Today will be crazy.  We’re almost packed, which means nothing, really.  It’s that last ten percent that gets you every time.

* * *

Mid morning, friends show up to help us with last-minute cleaning and relieve us of fridge and cupboard items that need a home. Saying goodbye to friends here?–brutal. Truly. Alarm bells keep going off in my head, signaling the end of this Brilliant Moment in my life, and I keep punching “snooze” so I don’t have to think about it. If I do, it’s all over.

Last night, Miss Lavender and I stood for a few minutes and stared at the Barcelona Cathedral. When I felt myself tearing up, I told her we needed to go.

* * *

Early afternoon. We’re packed, though still shuffling a few things around so we don’t go over our weight limits. The flat looks startlingly bare. Strange, that a place that was never our permanent home will always feel so much like home.

Barcelona. BCN.  The Catalans say “Adeu,” their version of Adios. I’m not going to say it, though. “Hasta pronto” works better for me.

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Tessa in brown dress_2937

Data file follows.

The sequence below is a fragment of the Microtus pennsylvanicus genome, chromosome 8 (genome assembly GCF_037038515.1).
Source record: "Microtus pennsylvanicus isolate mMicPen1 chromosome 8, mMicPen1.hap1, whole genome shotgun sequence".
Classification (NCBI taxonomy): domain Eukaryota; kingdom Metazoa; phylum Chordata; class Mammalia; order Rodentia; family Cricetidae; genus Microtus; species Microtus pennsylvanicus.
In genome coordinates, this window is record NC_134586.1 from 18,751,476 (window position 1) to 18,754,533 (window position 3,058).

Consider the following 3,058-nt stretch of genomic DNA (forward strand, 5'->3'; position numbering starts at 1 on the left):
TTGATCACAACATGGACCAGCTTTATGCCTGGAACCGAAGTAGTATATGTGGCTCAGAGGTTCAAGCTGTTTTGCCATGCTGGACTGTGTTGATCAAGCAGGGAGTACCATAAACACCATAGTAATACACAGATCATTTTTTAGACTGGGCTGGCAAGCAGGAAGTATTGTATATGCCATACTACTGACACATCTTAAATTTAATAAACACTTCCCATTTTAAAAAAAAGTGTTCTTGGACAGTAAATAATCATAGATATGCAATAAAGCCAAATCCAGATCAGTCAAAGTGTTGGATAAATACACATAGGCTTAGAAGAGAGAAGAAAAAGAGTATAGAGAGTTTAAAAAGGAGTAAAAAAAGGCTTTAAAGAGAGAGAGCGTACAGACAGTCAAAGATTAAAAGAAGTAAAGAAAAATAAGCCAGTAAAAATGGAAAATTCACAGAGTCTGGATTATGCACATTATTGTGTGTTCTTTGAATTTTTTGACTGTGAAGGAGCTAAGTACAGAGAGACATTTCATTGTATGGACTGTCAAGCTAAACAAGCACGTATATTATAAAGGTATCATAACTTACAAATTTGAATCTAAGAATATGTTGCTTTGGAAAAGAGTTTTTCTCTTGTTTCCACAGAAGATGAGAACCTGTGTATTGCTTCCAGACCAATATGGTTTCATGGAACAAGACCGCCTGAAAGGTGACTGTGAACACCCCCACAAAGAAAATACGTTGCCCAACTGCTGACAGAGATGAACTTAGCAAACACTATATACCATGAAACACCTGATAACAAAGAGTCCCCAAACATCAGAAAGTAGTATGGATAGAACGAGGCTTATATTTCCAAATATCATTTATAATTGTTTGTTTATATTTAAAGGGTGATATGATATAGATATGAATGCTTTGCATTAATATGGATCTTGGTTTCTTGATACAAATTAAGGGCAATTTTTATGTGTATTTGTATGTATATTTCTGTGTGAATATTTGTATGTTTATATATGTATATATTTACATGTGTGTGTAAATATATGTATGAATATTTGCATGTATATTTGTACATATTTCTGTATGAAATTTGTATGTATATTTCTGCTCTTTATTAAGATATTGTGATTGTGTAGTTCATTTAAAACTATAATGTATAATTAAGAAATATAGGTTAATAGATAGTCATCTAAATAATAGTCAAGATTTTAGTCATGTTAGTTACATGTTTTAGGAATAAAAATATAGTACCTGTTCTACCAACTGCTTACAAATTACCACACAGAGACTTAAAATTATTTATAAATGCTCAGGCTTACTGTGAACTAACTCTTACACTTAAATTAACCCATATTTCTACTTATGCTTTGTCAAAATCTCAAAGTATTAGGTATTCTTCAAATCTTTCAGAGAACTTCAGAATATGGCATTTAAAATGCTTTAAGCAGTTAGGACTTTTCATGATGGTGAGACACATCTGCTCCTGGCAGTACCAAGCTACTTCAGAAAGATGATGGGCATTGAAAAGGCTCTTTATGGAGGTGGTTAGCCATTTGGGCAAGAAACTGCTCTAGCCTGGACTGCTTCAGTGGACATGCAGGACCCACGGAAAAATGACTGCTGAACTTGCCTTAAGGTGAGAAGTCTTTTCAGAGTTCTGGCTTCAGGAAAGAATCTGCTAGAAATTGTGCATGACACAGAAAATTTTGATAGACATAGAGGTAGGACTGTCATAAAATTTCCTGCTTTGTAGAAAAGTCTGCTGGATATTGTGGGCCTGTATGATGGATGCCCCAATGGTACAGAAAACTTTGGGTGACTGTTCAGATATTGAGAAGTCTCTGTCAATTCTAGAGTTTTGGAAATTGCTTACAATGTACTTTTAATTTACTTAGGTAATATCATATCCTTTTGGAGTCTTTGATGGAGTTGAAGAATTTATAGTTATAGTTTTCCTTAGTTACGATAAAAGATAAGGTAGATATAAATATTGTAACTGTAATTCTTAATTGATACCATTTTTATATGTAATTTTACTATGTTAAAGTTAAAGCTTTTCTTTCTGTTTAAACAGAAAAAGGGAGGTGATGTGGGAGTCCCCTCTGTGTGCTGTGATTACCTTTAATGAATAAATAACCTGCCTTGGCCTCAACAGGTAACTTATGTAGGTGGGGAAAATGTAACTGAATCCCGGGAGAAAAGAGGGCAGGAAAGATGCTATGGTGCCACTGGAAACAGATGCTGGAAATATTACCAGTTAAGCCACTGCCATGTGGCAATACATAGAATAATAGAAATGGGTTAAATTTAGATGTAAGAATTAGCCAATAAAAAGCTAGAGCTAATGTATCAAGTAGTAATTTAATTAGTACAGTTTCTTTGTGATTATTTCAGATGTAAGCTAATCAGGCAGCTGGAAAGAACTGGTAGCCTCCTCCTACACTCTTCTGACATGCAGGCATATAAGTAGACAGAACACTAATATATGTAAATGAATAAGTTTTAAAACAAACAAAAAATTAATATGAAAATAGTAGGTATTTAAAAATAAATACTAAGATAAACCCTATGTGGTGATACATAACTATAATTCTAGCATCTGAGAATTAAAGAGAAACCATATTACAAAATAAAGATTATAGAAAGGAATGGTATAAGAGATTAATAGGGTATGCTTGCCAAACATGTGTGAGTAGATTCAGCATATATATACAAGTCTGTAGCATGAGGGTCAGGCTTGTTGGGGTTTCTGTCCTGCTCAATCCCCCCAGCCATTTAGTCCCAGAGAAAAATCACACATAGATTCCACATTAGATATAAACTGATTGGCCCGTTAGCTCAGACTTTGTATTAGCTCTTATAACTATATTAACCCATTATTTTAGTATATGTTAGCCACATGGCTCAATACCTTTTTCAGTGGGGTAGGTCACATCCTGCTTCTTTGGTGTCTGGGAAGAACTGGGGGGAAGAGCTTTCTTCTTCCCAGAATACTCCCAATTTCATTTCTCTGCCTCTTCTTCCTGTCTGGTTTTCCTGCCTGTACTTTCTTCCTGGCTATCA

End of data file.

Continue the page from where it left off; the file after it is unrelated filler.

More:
Item:  one brown dress with white polka dots, probably homemade (all the better), too big, but oozing potential.  Original location:  an oddly groovy secondhand store in Orange, California.  Mission:  to create a thoroughly unique flamenco impression meant to be styled by a very tall teenage girl, name of Miss Lavender.  Craftswoman and miracle worker:  Maria Jesus, tailor extraordinaire and gentlewoman, and so pleasant I wanted to pick out curtains with her after all the measuring and chatting was over.

Getting measured_2940

Result:  a simple piece, sheath-like, to the knees, with peppy white dots and faaaabulous flamenco sleeves, now proudly hanging in the closet of a certain teen I know.

Final pinning_2948

Gettng fitted_2939

Moral: thrift often, look for the stuff others might scoff at, and use your imagination.  Note to self:  there must be a Maria Jesus back home.  (All that remains is to find her!)

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Crystal bottles_9683

For those of you who adore lotions and potions as I do, The Perfumery, a small boutique in the heart of the Gotic district in Barcelona, might just be the best story ever.  We stumbled upon The Perfumery one night after deciding to make a right turn, not a left, onto a little street we’d only ever gone left on before.  And when I say ‘turn,’ I mean feet, not wheels, since nothing wider than a bicycle could make the venture successfully.  After all, the streets of Gotic were cobbled together–some of them–by Romans.  In fact, the space in which The Perfumery sits was once an entrance into the old city of Barcino, the walls flanking the store are that old.

The Perfumery_9713

But it wasn’t the sign outside the shop that caught my attention, though my eyes often go to signs that promise fragrances.  It was the decor/mood:  rustic opulence might describe it.